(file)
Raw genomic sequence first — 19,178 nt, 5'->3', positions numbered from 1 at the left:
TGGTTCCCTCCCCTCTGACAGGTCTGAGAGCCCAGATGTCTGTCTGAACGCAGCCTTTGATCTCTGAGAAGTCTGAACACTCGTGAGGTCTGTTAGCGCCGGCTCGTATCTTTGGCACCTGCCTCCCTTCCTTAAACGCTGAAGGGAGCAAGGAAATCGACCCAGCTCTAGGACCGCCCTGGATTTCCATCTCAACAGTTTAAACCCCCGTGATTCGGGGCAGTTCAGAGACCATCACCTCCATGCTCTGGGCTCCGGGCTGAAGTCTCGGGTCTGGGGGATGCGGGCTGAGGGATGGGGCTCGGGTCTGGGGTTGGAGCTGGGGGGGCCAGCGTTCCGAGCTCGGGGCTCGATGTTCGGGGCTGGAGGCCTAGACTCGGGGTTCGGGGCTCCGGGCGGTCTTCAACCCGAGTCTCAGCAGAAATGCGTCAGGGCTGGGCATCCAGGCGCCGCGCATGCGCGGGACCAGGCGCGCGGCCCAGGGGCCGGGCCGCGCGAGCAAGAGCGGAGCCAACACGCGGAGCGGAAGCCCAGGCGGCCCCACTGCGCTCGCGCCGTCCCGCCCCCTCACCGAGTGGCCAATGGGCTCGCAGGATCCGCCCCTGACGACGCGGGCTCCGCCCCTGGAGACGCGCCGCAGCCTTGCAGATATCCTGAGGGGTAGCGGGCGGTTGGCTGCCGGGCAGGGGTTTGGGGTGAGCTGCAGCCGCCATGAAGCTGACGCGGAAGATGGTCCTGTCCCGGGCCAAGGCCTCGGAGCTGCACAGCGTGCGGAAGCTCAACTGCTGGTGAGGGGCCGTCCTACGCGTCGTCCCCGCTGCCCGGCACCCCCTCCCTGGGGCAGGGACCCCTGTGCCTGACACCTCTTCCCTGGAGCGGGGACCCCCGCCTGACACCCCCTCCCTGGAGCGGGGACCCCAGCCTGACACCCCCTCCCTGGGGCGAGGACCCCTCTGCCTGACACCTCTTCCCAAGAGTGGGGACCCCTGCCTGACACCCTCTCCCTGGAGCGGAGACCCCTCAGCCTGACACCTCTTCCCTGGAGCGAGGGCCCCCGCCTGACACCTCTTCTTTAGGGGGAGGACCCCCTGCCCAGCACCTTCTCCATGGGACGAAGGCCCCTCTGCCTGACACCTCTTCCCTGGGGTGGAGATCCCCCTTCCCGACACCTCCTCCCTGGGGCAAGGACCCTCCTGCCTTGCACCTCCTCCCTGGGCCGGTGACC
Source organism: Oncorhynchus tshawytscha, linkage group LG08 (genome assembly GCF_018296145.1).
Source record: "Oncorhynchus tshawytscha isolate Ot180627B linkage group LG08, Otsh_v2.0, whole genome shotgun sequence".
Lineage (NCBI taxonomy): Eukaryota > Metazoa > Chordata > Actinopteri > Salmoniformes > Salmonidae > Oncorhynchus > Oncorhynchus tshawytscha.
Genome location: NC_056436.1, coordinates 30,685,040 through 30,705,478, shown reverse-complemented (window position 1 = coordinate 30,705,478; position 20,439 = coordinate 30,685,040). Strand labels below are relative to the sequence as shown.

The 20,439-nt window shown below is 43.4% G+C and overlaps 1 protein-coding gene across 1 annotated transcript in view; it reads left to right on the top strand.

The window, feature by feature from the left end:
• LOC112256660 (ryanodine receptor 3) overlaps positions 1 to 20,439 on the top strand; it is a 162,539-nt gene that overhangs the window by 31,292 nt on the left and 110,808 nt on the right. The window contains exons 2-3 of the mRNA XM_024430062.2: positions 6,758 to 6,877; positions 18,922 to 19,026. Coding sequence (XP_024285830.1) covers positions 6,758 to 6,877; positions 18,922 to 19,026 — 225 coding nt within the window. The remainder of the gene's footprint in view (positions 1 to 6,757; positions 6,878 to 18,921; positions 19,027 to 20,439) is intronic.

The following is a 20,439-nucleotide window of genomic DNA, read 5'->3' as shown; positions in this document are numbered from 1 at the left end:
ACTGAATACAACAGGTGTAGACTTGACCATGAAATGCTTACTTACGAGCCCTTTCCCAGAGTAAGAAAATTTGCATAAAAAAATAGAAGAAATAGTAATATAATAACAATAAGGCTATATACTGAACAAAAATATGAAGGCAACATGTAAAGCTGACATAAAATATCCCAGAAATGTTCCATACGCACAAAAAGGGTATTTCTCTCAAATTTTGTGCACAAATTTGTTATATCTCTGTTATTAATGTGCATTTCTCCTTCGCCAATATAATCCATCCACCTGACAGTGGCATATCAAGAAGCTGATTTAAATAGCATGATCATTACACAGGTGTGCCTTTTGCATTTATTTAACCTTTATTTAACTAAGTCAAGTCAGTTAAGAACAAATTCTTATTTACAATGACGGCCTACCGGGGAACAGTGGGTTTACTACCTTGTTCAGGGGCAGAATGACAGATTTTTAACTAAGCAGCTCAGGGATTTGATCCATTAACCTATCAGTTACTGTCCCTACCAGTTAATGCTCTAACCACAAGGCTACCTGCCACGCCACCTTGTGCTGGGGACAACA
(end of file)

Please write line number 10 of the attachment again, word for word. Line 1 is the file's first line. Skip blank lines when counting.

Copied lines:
The following is a 20,439-nucleotide window of genomic DNA, read 5'->3' as shown; positions in this document are numbered from 1 at the left end: